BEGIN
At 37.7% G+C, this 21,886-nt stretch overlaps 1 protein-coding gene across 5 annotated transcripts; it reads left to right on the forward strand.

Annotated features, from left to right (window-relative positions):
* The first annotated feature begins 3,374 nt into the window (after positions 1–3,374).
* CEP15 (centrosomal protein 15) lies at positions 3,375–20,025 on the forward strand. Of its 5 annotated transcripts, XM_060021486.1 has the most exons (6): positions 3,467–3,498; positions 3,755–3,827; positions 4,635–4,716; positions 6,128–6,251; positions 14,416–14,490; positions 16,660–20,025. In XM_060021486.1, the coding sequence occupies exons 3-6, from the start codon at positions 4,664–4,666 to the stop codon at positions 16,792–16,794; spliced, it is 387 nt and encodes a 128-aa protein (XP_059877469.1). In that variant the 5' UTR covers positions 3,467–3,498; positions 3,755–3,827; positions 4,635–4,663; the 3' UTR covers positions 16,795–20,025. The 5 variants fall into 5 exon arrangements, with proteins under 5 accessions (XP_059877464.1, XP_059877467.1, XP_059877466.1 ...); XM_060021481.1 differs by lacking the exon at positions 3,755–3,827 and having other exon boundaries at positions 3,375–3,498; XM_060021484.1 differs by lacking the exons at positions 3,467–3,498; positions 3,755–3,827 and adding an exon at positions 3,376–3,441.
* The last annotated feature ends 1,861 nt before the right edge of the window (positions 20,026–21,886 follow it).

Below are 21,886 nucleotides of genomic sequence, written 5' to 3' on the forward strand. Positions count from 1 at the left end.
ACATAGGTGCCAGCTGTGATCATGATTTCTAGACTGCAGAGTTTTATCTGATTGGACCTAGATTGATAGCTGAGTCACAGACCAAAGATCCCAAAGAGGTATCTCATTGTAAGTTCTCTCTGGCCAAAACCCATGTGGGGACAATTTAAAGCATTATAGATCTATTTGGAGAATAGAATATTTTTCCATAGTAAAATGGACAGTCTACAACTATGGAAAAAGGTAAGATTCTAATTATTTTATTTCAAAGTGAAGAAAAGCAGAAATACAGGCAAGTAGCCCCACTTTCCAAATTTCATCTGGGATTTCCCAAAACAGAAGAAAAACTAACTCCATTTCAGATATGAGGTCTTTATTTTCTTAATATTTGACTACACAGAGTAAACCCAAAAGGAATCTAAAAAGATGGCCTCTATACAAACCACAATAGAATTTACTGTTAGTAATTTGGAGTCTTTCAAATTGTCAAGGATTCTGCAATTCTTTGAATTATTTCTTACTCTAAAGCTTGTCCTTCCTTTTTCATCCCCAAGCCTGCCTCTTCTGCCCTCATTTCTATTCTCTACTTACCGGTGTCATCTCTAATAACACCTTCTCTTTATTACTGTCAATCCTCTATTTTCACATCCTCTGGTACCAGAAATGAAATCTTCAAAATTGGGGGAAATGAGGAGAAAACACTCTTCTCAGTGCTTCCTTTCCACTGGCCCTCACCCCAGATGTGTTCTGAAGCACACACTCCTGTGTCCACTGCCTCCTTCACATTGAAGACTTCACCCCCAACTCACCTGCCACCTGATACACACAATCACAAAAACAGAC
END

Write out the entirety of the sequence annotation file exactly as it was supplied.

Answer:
At 37.7% G+C, this 21,886-nt stretch overlaps 1 protein-coding gene across 5 annotated transcripts; it reads left to right on the forward strand.

Annotated features, from left to right (window-relative positions):
* The first annotated feature begins 3,374 nt into the window (after positions 1–3,374).
* CEP15 (centrosomal protein 15) lies at positions 3,375–20,025 on the forward strand. Of its 5 annotated transcripts, XM_060021486.1 has the most exons (6): positions 3,467–3,498; positions 3,755–3,827; positions 4,635–4,716; positions 6,128–6,251; positions 14,416–14,490; positions 16,660–20,025. In XM_060021486.1, the coding sequence occupies exons 3-6, from the start codon at positions 4,664–4,666 to the stop codon at positions 16,792–16,794; spliced, it is 387 nt and encodes a 128-aa protein (XP_059877469.1). In that variant the 5' UTR covers positions 3,467–3,498; positions 3,755–3,827; positions 4,635–4,663; the 3' UTR covers positions 16,795–20,025. The 5 variants fall into 5 exon arrangements, with proteins under 5 accessions (XP_059877464.1, XP_059877467.1, XP_059877466.1 ...); XM_060021481.1 differs by lacking the exon at positions 3,755–3,827 and having other exon boundaries at positions 3,375–3,498; XM_060021484.1 differs by lacking the exons at positions 3,467–3,498; positions 3,755–3,827 and adding an exon at positions 3,376–3,441.
* The last annotated feature ends 1,861 nt before the right edge of the window (positions 20,026–21,886 follow it).

Below are 21,886 nucleotides of genomic sequence, written 5' to 3' on the forward strand. Positions count from 1 at the left end.
ACATAGGTGCCAGCTGTGATCATGATTTCTAGACTGCAGAGTTTTATCTGATTGGACCTAGATTGATAGCTGAGTCACAGACCAAAGATCCCAAAGAGGTATCTCATTGTAAGTTCTCTCTGGCCAAAACCCATGTGGGGACAATTTAAAGCATTATAGATCTATTTGGAGAATAGAATATTTTTCCATAGTAAAATGGACAGTCTACAACTATGGAAAAAGGTAAGATTCTAATTATTTTATTTCAAAGTGAAGAAAAGCAGAAATACAGGCAAGTAGCCCCACTTTCCAAATTTCATCTGGGATTTCCCAAAACAGAAGAAAAACTAACTCCATTTCAGATATGAGGTCTTTATTTTCTTAATATTTGACTACACAGAGTAAACCCAAAAGGAATCTAAAAAGATGGCCTCTATACAAACCACAATAGAATTTACTGTTAGTAATTTGGAGTCTTTCAAATTGTCAAGGATTCTGCAATTCTTTGAATTATTTCTTACTCTAAAGCTTGTCCTTCCTTTTTCATCCCCAAGCCTGCCTCTTCTGCCCTCATTTCTATTCTCTACTTACCGGTGTCATCTCTAATAACACCTTCTCTTTATTACTGTCAATCCTCTATTTTCACATCCTCTGGTACCAGAAATGAAATCTTCAAAATTGGGGGAAATGAGGAGAAAACACTCTTCTCAGTGCTTCCTTTCCACTGGCCCTCACCCCAGATGTGTTCTGAAGCACACACTCCTGTGTCCACTGCCTCCTTCACATTGAAGACTTCACCCCCAACTCACCTGCCACCTGATACACACAATCACAAAAACAGAC